In last month's article, we explained the physics behind weight transfer. That is, we explained why braking shifts weight to the front of the car, accelerating shifts weight to the rear, and cornering shifts weight to the outside of a curve.
Weight transfer is a side-effect of the tires keeping the car from flipping over during maneuvers. We found out that a one "gee" braking maneuver in our 3200 pound example car causes 640 pounds to transfer from the rear tires to the front tires. The explanations were given directly in terms of Newton's fundamental laws of nature.
This month, we investigate what causes tires to stay stuck and what causes them to break away and slide. We will find out that you can make a tire slide either by pushing too hard on it or by causing weight to transfer off the tire by your control inputs of throttle, brakes, and steering. Conversely, you can cause a sliding tire to stick again by pushing less hard on it or by transferring weight to it. The rest of this article explains all this in term of (you guessed it) physics.
This knowledge, coupled with a good "instinct" for weight transfer, can help a driver predict the consequences of all his or her actions and develop good instincts for staying out of trouble, getting out of trouble when it comes, and driving consistently at ten tenths.
It is said of Tazio Nuvolari, one of the greatest racing drivers ever, that he knew at all times while driving the weight on each of the four tires to within a few pounds. He could think, while driving, how the loads would change if he lifted off the throttle or turned the wheel a little more, for example. His knowledge of the physics of racing enabled him to make tiny, accurate adjustments to suit every circumstance, and perhaps to make these adjustments better than his competitors. Of course, he had a very fast brain and phenomenal reflexes, too.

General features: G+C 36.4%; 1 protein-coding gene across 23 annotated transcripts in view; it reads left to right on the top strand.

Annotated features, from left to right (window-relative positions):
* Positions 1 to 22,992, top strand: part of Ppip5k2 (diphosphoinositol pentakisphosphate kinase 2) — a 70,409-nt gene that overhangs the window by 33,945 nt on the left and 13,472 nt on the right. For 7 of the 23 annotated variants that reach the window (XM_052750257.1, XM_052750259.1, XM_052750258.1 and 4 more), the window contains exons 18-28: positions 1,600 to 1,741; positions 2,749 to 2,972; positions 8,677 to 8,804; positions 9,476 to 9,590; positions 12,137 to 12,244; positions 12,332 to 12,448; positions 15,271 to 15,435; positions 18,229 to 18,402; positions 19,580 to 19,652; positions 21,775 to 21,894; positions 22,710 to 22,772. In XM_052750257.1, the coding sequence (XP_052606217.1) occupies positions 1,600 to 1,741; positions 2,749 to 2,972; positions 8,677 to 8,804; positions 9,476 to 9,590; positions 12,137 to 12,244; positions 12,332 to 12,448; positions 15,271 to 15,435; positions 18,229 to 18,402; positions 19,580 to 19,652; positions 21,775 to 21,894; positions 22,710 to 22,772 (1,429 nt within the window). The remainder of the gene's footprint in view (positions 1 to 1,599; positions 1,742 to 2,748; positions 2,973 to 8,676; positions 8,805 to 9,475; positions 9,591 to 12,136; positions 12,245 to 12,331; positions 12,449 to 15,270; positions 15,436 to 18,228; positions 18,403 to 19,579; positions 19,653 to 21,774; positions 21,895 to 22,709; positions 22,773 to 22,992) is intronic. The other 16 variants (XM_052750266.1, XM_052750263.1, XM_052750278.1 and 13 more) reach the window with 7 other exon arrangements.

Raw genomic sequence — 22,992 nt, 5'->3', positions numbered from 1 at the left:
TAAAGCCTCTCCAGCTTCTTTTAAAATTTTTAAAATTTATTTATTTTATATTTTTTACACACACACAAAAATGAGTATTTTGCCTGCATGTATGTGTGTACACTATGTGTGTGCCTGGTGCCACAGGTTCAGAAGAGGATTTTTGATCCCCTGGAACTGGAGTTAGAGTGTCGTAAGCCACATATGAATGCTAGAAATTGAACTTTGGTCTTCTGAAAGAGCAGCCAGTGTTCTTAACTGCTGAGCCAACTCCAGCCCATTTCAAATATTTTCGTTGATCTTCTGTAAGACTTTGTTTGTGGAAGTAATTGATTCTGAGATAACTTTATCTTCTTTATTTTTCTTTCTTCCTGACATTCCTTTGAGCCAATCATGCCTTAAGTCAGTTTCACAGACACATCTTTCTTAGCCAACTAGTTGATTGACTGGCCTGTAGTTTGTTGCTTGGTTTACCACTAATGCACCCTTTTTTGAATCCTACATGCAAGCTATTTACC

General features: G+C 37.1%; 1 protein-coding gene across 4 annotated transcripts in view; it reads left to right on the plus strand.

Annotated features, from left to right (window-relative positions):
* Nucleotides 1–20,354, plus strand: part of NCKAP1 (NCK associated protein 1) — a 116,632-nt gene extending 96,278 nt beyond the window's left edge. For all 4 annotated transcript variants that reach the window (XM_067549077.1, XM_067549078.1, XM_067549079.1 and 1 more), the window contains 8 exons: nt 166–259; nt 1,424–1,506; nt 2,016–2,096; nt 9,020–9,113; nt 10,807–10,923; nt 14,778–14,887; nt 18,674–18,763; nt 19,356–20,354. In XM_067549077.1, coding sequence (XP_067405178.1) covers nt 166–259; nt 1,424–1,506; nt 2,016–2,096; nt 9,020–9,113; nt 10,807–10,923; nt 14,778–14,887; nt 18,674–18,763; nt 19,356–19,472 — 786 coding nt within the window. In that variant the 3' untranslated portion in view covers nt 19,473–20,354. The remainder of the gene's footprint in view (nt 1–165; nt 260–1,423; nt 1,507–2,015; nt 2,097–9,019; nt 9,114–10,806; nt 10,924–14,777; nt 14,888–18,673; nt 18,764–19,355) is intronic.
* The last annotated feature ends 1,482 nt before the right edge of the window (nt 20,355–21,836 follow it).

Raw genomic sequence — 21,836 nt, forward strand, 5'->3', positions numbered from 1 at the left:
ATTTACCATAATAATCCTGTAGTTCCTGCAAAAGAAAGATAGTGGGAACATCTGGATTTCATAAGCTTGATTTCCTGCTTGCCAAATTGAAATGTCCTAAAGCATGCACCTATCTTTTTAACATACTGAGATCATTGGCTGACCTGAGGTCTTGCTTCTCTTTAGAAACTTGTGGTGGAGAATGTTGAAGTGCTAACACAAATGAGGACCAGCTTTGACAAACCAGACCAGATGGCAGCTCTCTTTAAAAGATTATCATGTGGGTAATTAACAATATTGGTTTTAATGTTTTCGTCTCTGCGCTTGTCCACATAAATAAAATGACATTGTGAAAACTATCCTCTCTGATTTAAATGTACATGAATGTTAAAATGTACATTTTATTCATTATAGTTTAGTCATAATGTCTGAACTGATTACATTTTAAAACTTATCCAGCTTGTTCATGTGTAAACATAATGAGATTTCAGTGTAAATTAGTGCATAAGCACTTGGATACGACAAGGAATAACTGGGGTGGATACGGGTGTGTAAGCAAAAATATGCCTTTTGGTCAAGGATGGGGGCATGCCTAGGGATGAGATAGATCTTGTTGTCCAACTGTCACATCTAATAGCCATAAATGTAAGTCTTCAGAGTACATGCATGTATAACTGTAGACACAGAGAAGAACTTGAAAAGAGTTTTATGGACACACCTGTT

I am going to ask you to do a few physics "lab" experiments with me to investigate tire adhesion. You can actually do them, or you can just follow along in your imagination. First, get a tire and wheel off your car. If you are a serious autocrosser, you probably have a few loose sets in your garage. You can do the experiments with a heavy box or some object that is easier to handle than a tire, but the numbers you get won't apply directly to tires, although the principles we investigate will apply.
Weigh yourself both holding the wheel and not holding it on a bathroom scale. The difference is the weight of the tire and wheel assembly. In my case, it is 50 pounds (it would be a lot less if I had those $3000 Jongbloed wheels! Any sponsors reading?). Now put the wheel on the ground or on a table and push sideways with your hand against the tire until it slides. When you push it, push down low near the point where the tire touches the ground so it doesn't tip over.
The question is, how hard did you have to push to make the tire slide? You can find out by putting the bathroom scale between your hand and the tire when you push. This procedure doesn't give a very accurate reading of the force you need to make the tire slide, but it gives a rough estimate. In my case, on the concrete walkway in front of my house, I had to push with 85 pounds of force (my neighbors don't bother staring at me any more; they're used to my strange antics). On my linoleum kitchen floor, I only had to push with 60 pounds (but my wife does stare at me when I do this stuff in the house). What do these numbers mean?
They mean that, on concrete, my tire gave me 85/50 = 1.70 gees of sideways resistance before sliding. On a linoleum race course (ahem!), I would only be able to get 60/50 = 1.20G. We have directly experienced the physics of grip with our bare hands. The fact that the tire resists sliding, up to a point, is called the grip phenomenon. If you could view<